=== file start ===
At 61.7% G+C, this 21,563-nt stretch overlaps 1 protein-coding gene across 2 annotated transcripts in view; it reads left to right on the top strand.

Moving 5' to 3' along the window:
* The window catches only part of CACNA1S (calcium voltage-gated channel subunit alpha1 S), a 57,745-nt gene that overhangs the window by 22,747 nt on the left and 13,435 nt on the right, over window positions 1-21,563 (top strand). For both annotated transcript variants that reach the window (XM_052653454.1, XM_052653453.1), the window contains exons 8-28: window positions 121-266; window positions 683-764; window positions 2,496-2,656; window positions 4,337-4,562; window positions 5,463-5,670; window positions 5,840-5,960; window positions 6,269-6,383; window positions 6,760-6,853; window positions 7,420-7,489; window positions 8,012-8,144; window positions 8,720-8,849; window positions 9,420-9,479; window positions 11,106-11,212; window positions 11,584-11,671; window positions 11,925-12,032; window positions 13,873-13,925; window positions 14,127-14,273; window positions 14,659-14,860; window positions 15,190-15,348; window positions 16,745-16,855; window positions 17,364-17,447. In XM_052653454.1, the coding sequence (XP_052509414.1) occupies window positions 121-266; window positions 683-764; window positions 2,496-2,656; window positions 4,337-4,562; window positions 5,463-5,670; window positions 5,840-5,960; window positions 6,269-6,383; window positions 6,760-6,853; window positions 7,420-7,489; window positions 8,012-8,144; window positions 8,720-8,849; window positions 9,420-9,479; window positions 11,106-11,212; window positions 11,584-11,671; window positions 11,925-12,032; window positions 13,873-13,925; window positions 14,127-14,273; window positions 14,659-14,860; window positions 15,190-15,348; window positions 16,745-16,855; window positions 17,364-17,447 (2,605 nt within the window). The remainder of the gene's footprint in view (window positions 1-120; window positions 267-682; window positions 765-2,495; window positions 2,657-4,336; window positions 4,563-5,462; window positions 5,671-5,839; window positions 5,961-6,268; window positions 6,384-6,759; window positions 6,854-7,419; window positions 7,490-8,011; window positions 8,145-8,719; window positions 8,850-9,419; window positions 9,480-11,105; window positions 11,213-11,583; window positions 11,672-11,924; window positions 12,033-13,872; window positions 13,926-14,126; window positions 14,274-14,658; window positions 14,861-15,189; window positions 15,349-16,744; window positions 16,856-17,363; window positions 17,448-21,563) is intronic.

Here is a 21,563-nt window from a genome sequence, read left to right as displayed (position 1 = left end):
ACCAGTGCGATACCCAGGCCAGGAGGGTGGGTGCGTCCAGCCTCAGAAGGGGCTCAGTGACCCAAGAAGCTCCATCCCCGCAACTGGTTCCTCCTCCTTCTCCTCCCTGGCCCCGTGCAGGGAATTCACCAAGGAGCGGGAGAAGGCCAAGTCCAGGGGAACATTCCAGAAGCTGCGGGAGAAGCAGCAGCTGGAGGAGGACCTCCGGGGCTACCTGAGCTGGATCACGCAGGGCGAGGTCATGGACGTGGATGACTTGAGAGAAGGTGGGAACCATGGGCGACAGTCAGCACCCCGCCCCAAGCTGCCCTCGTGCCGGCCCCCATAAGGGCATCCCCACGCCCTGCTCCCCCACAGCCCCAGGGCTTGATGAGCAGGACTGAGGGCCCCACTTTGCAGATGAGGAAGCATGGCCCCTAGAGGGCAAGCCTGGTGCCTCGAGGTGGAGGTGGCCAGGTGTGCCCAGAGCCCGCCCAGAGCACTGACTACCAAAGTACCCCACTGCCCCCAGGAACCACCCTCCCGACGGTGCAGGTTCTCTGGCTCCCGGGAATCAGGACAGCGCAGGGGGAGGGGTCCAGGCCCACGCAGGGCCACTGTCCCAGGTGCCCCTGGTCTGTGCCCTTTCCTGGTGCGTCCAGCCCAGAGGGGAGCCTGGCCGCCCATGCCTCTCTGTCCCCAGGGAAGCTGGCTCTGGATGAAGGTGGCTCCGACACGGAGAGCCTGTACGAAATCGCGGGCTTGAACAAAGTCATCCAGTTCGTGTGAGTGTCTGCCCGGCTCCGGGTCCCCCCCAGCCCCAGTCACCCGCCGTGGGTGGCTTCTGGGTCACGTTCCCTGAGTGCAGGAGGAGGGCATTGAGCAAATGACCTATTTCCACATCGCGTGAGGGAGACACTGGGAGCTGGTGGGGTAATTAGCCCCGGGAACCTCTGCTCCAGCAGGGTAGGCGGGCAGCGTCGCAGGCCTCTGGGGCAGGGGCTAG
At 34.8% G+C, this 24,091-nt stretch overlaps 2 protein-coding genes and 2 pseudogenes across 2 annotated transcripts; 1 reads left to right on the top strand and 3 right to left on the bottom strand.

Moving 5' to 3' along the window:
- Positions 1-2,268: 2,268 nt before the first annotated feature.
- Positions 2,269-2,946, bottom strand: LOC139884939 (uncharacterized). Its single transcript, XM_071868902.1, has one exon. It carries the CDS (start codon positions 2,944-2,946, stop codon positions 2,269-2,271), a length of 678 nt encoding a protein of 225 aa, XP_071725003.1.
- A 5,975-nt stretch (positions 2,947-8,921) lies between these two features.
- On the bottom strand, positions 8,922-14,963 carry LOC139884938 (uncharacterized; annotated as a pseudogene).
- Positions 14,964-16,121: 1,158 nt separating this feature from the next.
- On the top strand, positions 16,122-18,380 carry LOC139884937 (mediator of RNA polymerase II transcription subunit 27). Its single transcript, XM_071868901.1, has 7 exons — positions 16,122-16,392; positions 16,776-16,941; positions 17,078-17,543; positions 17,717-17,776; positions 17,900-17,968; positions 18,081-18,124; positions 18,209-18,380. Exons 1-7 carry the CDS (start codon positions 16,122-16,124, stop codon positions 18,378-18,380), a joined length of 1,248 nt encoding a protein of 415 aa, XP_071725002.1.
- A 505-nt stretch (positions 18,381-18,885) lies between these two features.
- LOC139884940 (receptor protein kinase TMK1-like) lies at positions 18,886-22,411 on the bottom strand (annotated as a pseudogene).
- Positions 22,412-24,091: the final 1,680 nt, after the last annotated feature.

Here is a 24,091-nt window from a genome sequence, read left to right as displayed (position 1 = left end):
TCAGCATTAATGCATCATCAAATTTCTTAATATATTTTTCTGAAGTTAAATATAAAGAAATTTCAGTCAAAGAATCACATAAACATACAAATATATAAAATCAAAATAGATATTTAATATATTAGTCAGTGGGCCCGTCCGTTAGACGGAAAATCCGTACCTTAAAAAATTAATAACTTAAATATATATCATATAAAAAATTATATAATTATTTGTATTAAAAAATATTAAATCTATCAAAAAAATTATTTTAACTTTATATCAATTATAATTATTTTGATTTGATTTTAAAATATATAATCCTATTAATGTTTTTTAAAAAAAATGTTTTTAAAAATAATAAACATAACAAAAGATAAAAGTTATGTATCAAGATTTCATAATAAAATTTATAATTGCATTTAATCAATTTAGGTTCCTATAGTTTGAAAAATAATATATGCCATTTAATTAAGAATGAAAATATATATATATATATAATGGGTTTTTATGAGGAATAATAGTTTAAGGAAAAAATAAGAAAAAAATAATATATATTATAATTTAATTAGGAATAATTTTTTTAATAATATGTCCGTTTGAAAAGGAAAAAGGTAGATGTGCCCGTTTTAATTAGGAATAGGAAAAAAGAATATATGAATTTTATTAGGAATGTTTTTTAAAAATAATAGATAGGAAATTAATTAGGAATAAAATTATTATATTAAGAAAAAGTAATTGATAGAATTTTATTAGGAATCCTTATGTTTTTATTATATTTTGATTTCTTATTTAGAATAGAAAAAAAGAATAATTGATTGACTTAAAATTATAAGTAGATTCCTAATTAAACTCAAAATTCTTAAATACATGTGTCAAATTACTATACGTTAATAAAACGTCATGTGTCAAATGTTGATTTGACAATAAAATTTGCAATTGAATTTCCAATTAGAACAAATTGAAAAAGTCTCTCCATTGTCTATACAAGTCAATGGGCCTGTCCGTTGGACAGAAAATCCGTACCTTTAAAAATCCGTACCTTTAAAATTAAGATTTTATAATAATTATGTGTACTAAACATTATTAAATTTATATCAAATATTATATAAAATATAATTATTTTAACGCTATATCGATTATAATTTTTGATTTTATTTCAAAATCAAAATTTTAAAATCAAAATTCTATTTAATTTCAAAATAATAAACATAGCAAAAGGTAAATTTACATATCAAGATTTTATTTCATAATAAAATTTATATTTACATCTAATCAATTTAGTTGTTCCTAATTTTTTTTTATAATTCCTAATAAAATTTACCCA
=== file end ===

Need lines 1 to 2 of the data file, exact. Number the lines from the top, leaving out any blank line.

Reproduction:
At 61.7% G+C, this 21,563-nt stretch overlaps 1 protein-coding gene across 2 annotated transcripts in view; it reads left to right on the top strand.

Moving 5' to 3' along the window: